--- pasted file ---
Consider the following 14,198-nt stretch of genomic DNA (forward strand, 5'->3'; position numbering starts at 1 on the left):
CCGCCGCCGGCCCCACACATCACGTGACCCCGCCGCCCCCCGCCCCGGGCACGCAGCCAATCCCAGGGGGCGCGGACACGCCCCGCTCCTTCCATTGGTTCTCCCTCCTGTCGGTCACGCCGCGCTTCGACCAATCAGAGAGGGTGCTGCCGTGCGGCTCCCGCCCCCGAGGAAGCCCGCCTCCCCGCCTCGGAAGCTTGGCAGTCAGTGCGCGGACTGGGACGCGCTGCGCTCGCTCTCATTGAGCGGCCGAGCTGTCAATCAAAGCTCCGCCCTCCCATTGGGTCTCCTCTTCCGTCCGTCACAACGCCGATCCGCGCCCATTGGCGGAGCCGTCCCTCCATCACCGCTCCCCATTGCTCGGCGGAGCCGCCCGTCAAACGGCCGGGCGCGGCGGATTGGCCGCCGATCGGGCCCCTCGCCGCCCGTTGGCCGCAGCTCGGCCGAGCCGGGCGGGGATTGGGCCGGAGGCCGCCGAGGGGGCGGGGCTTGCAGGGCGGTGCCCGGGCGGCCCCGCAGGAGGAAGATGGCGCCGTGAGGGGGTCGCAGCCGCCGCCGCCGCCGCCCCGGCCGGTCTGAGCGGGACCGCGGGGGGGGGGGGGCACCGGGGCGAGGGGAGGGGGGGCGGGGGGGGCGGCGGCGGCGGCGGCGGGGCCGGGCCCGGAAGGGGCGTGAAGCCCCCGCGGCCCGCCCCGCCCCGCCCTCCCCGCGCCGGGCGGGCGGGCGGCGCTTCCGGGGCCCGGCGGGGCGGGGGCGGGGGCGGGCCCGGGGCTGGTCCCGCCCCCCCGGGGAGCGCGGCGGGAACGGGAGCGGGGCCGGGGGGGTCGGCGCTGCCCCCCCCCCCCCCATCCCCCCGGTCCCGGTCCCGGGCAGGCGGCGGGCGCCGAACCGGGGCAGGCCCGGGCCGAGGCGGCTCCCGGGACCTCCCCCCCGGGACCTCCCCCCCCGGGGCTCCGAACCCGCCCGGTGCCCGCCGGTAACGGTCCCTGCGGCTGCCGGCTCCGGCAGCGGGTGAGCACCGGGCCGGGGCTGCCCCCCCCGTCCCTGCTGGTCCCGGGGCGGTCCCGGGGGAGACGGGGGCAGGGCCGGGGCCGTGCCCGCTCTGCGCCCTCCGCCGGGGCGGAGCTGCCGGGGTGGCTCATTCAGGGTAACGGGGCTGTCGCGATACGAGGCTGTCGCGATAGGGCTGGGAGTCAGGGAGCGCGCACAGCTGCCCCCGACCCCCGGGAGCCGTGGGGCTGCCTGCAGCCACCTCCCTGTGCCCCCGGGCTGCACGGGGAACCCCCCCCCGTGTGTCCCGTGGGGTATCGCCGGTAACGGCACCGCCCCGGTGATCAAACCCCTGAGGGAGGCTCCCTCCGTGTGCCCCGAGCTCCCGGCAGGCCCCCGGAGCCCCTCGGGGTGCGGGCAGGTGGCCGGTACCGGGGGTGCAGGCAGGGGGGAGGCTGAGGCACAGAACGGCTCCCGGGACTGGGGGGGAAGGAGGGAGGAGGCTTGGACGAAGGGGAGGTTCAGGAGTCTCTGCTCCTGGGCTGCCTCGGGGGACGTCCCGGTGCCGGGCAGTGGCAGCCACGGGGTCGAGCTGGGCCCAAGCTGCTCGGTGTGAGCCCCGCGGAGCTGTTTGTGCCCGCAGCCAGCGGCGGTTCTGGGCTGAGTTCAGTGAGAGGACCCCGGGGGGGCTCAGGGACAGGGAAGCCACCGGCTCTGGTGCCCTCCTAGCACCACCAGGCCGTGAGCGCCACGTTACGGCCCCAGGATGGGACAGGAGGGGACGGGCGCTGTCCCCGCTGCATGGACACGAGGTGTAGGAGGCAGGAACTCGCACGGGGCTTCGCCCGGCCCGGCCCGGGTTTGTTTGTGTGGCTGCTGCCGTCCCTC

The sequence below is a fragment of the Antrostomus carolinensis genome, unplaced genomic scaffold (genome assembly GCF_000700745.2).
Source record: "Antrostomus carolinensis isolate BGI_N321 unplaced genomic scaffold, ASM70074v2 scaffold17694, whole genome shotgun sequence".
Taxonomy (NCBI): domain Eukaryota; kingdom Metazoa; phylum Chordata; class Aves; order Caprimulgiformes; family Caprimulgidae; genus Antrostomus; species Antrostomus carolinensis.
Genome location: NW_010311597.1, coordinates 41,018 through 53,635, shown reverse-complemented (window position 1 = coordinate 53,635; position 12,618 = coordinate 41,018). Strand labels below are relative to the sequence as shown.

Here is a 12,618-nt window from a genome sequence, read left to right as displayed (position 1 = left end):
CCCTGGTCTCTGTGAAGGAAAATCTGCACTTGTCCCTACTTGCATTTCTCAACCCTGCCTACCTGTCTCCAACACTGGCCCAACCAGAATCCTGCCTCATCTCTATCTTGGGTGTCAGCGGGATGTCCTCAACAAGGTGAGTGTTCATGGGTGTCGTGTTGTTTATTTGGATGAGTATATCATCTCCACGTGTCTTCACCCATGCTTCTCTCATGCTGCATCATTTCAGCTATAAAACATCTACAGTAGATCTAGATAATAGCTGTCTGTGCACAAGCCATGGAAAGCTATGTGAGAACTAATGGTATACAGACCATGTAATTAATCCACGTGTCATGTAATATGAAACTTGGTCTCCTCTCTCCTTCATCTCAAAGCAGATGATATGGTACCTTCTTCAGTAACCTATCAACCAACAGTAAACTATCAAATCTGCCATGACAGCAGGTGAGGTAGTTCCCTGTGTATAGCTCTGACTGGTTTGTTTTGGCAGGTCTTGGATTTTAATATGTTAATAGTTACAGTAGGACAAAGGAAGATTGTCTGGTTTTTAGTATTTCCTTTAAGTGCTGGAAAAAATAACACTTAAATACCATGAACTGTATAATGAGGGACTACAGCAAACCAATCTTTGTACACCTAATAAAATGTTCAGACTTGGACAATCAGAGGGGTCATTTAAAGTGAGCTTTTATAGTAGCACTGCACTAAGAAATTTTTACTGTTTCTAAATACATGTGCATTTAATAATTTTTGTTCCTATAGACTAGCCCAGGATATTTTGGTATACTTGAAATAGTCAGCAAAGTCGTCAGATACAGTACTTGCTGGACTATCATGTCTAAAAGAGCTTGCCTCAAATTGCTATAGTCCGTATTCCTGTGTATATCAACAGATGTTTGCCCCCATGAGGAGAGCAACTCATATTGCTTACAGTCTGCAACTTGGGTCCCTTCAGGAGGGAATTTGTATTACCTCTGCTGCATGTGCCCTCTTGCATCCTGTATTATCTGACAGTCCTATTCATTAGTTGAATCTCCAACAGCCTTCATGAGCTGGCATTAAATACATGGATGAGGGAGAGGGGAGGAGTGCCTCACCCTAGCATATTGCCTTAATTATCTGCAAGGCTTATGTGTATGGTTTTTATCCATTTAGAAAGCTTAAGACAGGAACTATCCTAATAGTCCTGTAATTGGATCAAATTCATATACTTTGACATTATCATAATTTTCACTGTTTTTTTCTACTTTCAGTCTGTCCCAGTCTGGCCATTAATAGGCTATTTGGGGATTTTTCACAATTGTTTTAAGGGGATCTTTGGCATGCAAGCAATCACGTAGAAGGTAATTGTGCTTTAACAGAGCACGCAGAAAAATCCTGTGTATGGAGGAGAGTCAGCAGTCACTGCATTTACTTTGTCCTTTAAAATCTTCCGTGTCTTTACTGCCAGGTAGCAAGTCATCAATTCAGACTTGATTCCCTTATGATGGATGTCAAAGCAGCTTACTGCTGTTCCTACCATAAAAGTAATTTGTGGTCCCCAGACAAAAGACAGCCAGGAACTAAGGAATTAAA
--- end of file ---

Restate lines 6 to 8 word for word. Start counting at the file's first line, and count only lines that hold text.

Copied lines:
Genome location: NW_010311597.1, coordinates 41,018 through 53,635, shown reverse-complemented (window position 1 = coordinate 53,635; position 12,618 = coordinate 41,018). Strand labels below are relative to the sequence as shown.

Here is a 12,618-nt window from a genome sequence, read left to right as displayed (position 1 = left end):
CCCTGGTCTCTGTGAAGGAAAATCTGCACTTGTCCCTACTTGCATTTCTCAACCCTGCCTACCTGTCTCCAACACTGGCCCAACCAGAATCCTGCCTCATCTCTATCTTGGGTGTCAGCGGGATGTCCTCAACAAGGTGAGTGTTCATGGGTGTCGTGTTGTTTATTTGGATGAGTATATCATCTCCACGTGTCTTCACCCATGCTTCTCTCATGCTGCATCATTTCAGCTATAAAACATCTACAGTAGATCTAGATAATAGCTGTCTGTGCACAAGCCATGGAAAGCTATGTGAGAACTAATGGTATACAGACCATGTAATTAATCCACGTGTCATGTAATATGAAACTTGGTCTCCTCTCTCCTTCATCTCAAAGCAGATGATATGGTACCTTCTTCAGTAACCTATCAACCAACAGTAAACTATCAAATCTGCCATGACAGCAGGTGAGGTAGTTCCCTGTGTATAGCTCTGACTGGTTTGTTTTGGCAGGTCTTGGATTTTAATATGTTAATAGTTACAGTAGGACAAAGGAAGATTGTCTGGTTTTTAGTATTTCCTTTAAGTGCTGGAAAAAATAACACTTAAATACCATGAACTGTATAATGAGGGACTACAGCAAACCAATCTTTGTACACCTAATAAAATGTTCAGACTTGGACAATCAGAGGGGTCATTTAAAGTGAGCTTTTATAGTAGCACTGCACTAAGAAATTTTTACTGTTTCTAAATACATGTGCATTTAATAATTTTTGTTCCTATAGACTAGCCCAGGATATTTTGGTATACTTGAAATAGTCAGCAAAGTCGTCAGATACAGTACTTGCTGGACTATCATGTCTAAAAGAGCTTGCCTCAAATTGCTATAGTCCGTATTCCTGTGTATATCAACAGATGTTTGCCCCCATGAGGAGAGCAACTCATATTGCTTACAGTCTGCAACTTGGGTCCCTTCAGGAGGGAATTTGTATTACCTCTGCTGCATGTGCCCTCTTGCATCCTGTATTATCTGACAGTCCTATTCATTAGTTGAATCTCCAACAGCCTTCATGAGCTGGCATTAAATACATGGATGAGGGAGAGGGGAGGAGTGCCTCACCCTAGCATATTGCCTTAATTATCTGCAAGGCTTATGTGTATGGTTTTTATCCATTTAGAAAGCTTAAGACAGGAACTATCCTAATAGTCCTGTAATTGGATCAAATTCATATACTTTGACATTATCATAATTTTCACTGTTTTTTTCTACTTTCAGTCTGTCCCAGTCTGGCCATTAATAGGCTATTTGGGGATTTTTCACAATTGTTTTAAGGGGATCTTTGGCATGCAAGCAATCACGTAGAAGGTAATTGTGCTTTAACAGAGCACGCAGAAAAATCCTGTGTATGGAGGAGAGTCAGCAGTCACTGCATTTACTTTGTCCTTTAAAATCTTCCGTGTCTTTACTGCCAGGTAGCAAGTCATCAATTCAGACTTGATTCCCTTATGATGGATGTCAAAGCAGCTTACTGCTGTTCCTACCATAAAAGTAATTTGTGGTCCCCAGACAAAAGACAGCCAGGAACTAAGGAATTAAA